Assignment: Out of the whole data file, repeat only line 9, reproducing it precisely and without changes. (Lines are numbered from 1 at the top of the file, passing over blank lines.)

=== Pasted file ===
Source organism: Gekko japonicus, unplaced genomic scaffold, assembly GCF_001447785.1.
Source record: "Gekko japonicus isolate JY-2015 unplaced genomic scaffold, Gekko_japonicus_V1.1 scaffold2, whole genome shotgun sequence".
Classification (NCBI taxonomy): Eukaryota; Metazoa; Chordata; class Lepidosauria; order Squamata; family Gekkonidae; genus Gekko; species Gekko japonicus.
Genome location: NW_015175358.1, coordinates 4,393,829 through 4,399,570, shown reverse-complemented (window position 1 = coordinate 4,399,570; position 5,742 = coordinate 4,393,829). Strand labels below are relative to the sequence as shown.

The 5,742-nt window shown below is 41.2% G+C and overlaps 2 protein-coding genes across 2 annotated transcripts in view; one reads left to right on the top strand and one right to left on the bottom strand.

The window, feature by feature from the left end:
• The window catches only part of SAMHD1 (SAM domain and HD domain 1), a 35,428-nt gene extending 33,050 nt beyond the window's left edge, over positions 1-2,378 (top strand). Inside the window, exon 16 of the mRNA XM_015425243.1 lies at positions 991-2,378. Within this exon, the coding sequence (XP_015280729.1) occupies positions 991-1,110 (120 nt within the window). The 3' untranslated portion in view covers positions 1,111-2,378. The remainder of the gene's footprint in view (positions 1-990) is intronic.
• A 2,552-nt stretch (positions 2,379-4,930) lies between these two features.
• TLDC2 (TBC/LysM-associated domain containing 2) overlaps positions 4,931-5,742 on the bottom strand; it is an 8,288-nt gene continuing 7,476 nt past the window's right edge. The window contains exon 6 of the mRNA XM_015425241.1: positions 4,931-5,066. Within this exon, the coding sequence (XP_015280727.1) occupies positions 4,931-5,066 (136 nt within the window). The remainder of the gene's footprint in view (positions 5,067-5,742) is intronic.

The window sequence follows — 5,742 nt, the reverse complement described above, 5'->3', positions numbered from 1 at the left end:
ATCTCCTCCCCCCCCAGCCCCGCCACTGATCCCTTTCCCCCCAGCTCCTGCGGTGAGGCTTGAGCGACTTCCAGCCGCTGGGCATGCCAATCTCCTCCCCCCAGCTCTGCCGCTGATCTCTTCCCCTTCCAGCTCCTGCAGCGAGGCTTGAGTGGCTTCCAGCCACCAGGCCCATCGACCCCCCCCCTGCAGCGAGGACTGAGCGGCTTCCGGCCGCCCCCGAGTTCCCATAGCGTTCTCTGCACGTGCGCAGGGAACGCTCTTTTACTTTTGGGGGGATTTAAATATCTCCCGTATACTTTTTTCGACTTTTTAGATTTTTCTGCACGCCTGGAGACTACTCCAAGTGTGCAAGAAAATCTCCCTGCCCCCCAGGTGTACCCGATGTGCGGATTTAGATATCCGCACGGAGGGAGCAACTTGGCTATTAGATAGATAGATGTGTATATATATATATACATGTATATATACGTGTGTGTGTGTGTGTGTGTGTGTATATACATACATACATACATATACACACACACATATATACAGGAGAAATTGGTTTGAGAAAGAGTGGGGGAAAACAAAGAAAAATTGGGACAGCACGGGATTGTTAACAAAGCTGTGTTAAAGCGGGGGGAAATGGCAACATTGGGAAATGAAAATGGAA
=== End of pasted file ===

• TLDC2 (TBC/LysM-associated domain containing 2) overlaps positions 4,931-5,742 on the bottom strand; it is an 8,288-nt gene continuing 7,476 nt past the window's right edge. The window contains exon 6 of the mRNA XM_015425241.1: positions 4,931-5,066. Within this exon, the coding sequence (XP_015280727.1) occupies positions 4,931-5,066 (136 nt within the window). The remainder of the gene's footprint in view (positions 5,067-5,742) is intronic.